“It’s a forever game isn’t it? You can play for hours and get lost in it,” says Ebonix. She also highlights Nintendo’s timing and the game’s mental health benefits.
“Now, with the update, which falls around the time when a lot of people experience SAD (Seasonal Affective Disorder), I’ve personally found it as respite and it actually supports me through low moments.
“The game has really been a support mechanism for a lot of us, with and without mental health needs, and was absolutely a game that kept on giving over the last 20 months with their seasonal updates that allowed us to enjoy the change of seasons with events and more.”
Toph hasn’t stopped playing the game since its release, though he admits “it’s definitely a game that relies heavily on the player as far as making content goes which is why I think some people struggle with streaming it for long periods of time or as their main game.”
Toph has two islands, three characters, and regularly engages the community with island visits and “dreamie hunts” to keep viewers entertained. The update and DLC has only added to that.
“I guess I’ve always felt like my Animal Crossing streams are fun and fresh each day simply because I genuinely love playing it,” he says.
Streamer Biggus Bennus, meanwhile, is prolonging the longevity of the game even further with his own creation: hardcore mode.
“It was a bit tongue in cheek to start with,” he says, “but I’ve given myself some stipulations to follow to make it a little more challenging and to make it last longer as well.” He was inspired by Pokémon and The Sims players who frequently push the boundaries with nuzlockes and challenges.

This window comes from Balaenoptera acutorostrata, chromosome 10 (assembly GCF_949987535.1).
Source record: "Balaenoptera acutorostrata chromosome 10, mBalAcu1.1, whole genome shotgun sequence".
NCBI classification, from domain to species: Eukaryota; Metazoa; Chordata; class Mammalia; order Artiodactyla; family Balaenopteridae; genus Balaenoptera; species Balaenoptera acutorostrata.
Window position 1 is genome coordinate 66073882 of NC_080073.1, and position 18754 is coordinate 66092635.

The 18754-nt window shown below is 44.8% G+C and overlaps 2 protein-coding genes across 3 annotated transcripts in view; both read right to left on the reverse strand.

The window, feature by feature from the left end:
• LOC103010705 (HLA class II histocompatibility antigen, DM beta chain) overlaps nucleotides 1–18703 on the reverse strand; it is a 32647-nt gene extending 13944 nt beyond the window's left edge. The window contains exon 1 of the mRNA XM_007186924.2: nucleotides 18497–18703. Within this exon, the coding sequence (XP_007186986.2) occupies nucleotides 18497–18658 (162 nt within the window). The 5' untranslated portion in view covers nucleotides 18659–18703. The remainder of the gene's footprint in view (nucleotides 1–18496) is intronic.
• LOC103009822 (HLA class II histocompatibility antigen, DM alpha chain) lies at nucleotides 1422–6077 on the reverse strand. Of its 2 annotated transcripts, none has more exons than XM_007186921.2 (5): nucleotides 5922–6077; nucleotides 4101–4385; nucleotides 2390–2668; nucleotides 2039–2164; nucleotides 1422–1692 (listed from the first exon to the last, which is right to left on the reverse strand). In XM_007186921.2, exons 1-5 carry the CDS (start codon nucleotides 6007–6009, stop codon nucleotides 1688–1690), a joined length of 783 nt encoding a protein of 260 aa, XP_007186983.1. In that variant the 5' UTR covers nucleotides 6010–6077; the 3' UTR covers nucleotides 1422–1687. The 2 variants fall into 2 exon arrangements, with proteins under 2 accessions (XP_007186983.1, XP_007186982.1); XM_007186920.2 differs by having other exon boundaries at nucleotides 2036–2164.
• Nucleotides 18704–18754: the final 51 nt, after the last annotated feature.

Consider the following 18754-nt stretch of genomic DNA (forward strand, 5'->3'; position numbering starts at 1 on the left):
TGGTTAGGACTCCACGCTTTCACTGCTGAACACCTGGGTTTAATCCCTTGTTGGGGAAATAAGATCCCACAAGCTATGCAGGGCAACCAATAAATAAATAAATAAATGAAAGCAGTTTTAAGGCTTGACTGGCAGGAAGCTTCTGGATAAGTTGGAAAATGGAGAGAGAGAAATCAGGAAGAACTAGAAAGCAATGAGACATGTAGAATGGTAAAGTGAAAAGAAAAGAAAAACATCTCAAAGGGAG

The core tenants of his hardcore mode are: no time travelling, no outside help, and no terraforming “so you have to deal with everything that you’ve got.” But that’s just the beginning. A longer set of rules includes specific daily activities, allowing villagers to leave whenever they ask, and always trading with villagers when requested.
Completing the challenge means collecting all Nook Mile stamps – not only a long undertaking without outside help, but requiring at least two years considering there’s a stamp for 100 KK Slider visits which only happen once a week.
Returning to Animal Crossing has also allowed Biggus Bennus to reconnect with his Twitch community.
“I fell off it a little bit even though it was the game that brought a lot of the community together,” he says. “I was a variety streamer just playing whatever and as soon as Animal Crossing came out I got really hooked on to it. The community grew really quickly so being able to go back to that and reconnect with a lot of people who had drifted apart or had gone on to other communities or moved on, it was great to see them pop back in after they saw I was playing it.”
It’s admittedly a bit disappointing that Nintendo has now ceased support for the game. “Happy Home Paradise is great, but it’s free money if they wanted to make any more!” quips Biggus Bennus. And both Ebonix and Toph have further requests and improvements they’d love to see, like more items, fruit, custom design slots, and villager interactions.
For now, though, Animal Crossing: New Horizons is as expansive as it’s ever been, attracting a second wave of players. It proves that, despite the apparent luck of releasing during a pandemic, Nintendo’s franchise is still full of magic.